Most importantly, it makes sense why Rebekah would connect with a man filled with so much self-conceit and arrogance. The two create this toxic hubris together, cultivating the “fake-it-till-you-make-it” syndrome.  We’ve seen this malformation of entrepreneurship unfold before in stories about Theranos founder Elizabeth Holmes and the fake German heiress Anna Delvey.  Both women have also had their stories depicted on major streaming platforms. However, what makes Adam Neumann’s story significant, is that he was never held accountable for his mismanagement of WeWork which resulted in layoffs of over 20% of his workforce and stock options promised to low-wage earners that were never received. Instead, Adam walked away from WeWork, a billionaire.

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WeCrashed in its 8 episodes unpacks a great deal of what happens to the Neumann family. The series also introduced us to co-founder Miguel McKelvey, a “cheerleader” of sorts to Adam.  He is depicted as more of a lap dog than an actual co-founder.  Showing no autonomy over executive decisions and Adam making a series of real estate deals behind his back. Additionally, in one scene, Adam places the burden on Miguel to create a 17-page deck within 24 hours after making a lofty promise to a potential investor. We learn this is Adam’s MO, having his subordinates (including his peers in executive leadership) carry the load of the company while he enjoys the fruits of their labor.  Adam recklessly spends his 4.4 billion dollar investment from Softbank CEO Masayoshi Son (Kim Eui Sung) on private planes, another startup company that makes wave pools, and invests in WeGrow, the childhood education arm of WeWork run by his wife Rebekah.

Masayoshi Son, who is also an integral part of Adam’s story, asks the entrepreneur a simple question.  “Who wins the fight, the crazy man or the smart man?”  When Adam says, “the crazy man,” it is this response that seals the deal to their business partnership. Son, who prefers investing based on gut instinct rather than company fundamentals, is obsessed with rapid growth and expansion.  The “fomo” (fear of missing out) turns out to become his Achilles heel during his journey with WeWork.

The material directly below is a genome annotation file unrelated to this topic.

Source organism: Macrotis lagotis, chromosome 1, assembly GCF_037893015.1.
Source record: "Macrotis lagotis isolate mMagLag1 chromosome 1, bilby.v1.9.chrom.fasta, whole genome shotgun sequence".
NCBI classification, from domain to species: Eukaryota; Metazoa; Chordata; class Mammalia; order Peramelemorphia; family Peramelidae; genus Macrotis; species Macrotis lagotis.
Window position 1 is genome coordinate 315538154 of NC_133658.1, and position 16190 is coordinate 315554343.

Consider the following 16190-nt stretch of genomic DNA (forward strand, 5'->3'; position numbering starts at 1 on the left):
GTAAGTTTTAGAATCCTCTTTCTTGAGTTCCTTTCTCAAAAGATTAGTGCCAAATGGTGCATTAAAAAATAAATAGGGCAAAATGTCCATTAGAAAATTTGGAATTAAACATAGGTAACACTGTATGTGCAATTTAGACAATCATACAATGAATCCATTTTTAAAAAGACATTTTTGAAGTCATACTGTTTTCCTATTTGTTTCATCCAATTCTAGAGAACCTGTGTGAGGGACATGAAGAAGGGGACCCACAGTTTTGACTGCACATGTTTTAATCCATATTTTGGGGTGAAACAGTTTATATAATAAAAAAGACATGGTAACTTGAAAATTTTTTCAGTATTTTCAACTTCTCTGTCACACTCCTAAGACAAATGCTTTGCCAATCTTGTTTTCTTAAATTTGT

One of the many highlights that give WeCrashed some character is also the music. From Katy Perry’s “Roar” as the theme song for Adam with all of his eccentricities to the 80’s synth-pop vibes that adds an upbeat tone to the show. One of the best scenes, shown in both the first and last episodes, is the firing of Adam Neumann weeks before WeWork was to IPO. Leto shows a side to Neumann that finally reveals a bit of truth to the god-complex facade he performed while running his company. And Hathaway does a great job of showing no emotion when the devastating news befalls her character. There is this incredible irony of Adam finally being truthful with his fall from grace and how he chooses to emote, versus Rebekah choosing to mask those emotions with a stoic blank stare as her way to convey strength under pressure. Leto and Hathaway execute this perfectly.

Another notable performance is that of O-T Fagbenle, who plays Cameron Lautner. Lautner works for Benchmark, an early investor in WeWork. His skepticism of Adam and doubts about the company are made clear from the very beginning. The antagonism between Cameron and Adam is entertaining to watch.

If you’re not familiar with the story of WeWork, the Apple TV+ series WeCrashed gives a great crash course (pun intended) into the origin story of Adam Neumann and what he did for the co-working space. The series is filled with brilliant performances by both Leto and Hathaway and a quirky soundtrack that will have you singing Katy Perry’s “Roar” long after you’ve finished watching.

WeCrashed is available March 18th on Apple TV+